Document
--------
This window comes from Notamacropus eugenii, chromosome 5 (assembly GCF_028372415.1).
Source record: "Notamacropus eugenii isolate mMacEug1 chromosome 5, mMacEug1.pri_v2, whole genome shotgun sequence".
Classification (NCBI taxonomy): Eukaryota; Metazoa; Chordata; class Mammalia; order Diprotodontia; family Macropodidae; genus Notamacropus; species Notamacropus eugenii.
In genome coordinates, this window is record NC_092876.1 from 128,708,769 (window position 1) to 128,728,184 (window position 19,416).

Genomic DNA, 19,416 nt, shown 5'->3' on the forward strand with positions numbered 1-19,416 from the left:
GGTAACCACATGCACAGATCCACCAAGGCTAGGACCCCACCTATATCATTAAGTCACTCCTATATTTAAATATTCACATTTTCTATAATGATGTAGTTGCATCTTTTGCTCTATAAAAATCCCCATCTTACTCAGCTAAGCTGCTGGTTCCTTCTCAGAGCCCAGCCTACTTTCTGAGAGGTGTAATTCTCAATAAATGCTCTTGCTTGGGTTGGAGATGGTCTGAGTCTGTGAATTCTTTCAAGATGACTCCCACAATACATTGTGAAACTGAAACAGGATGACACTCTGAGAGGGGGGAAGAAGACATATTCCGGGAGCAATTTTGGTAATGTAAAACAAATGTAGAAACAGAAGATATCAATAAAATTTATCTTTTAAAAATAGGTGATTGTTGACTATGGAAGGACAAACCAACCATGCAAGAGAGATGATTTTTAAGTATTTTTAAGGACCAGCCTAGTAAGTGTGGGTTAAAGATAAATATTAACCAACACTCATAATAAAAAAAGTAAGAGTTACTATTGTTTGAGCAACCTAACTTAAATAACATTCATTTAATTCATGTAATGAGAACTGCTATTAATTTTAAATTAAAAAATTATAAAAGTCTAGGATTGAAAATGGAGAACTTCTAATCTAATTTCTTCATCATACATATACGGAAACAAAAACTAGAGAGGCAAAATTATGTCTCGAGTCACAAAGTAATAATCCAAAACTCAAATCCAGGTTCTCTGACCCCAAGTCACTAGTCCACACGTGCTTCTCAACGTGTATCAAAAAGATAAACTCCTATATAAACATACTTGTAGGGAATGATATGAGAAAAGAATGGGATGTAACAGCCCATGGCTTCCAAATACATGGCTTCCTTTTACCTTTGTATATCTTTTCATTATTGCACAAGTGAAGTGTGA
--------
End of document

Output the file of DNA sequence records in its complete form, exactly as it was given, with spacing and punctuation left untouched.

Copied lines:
This window comes from Notamacropus eugenii, chromosome 5 (assembly GCF_028372415.1).
Source record: "Notamacropus eugenii isolate mMacEug1 chromosome 5, mMacEug1.pri_v2, whole genome shotgun sequence".
Classification (NCBI taxonomy): Eukaryota; Metazoa; Chordata; class Mammalia; order Diprotodontia; family Macropodidae; genus Notamacropus; species Notamacropus eugenii.
In genome coordinates, this window is record NC_092876.1 from 128,708,769 (window position 1) to 128,728,184 (window position 19,416).

Genomic DNA, 19,416 nt, shown 5'->3' on the forward strand with positions numbered 1-19,416 from the left:
GGTAACCACATGCACAGATCCACCAAGGCTAGGACCCCACCTATATCATTAAGTCACTCCTATATTTAAATATTCACATTTTCTATAATGATGTAGTTGCATCTTTTGCTCTATAAAAATCCCCATCTTACTCAGCTAAGCTGCTGGTTCCTTCTCAGAGCCCAGCCTACTTTCTGAGAGGTGTAATTCTCAATAAATGCTCTTGCTTGGGTTGGAGATGGTCTGAGTCTGTGAATTCTTTCAAGATGACTCCCACAATACATTGTGAAACTGAAACAGGATGACACTCTGAGAGGGGGGAAGAAGACATATTCCGGGAGCAATTTTGGTAATGTAAAACAAATGTAGAAACAGAAGATATCAATAAAATTTATCTTTTAAAAATAGGTGATTGTTGACTATGGAAGGACAAACCAACCATGCAAGAGAGATGATTTTTAAGTATTTTTAAGGACCAGCCTAGTAAGTGTGGGTTAAAGATAAATATTAACCAACACTCATAATAAAAAAAGTAAGAGTTACTATTGTTTGAGCAACCTAACTTAAATAACATTCATTTAATTCATGTAATGAGAACTGCTATTAATTTTAAATTAAAAAATTATAAAAGTCTAGGATTGAAAATGGAGAACTTCTAATCTAATTTCTTCATCATACATATACGGAAACAAAAACTAGAGAGGCAAAATTATGTCTCGAGTCACAAAGTAATAATCCAAAACTCAAATCCAGGTTCTCTGACCCCAAGTCACTAGTCCACACGTGCTTCTCAACGTGTATCAAAAAGATAAACTCCTATATAAACATACTTGTAGGGAATGATATGAGAAAAGAATGGGATGTAACAGCCCATGGCTTCCAAATACATGGCTTCCTTTTACCTTTGTATATCTTTTCATTATTGCACAAGTGAAGTGTGA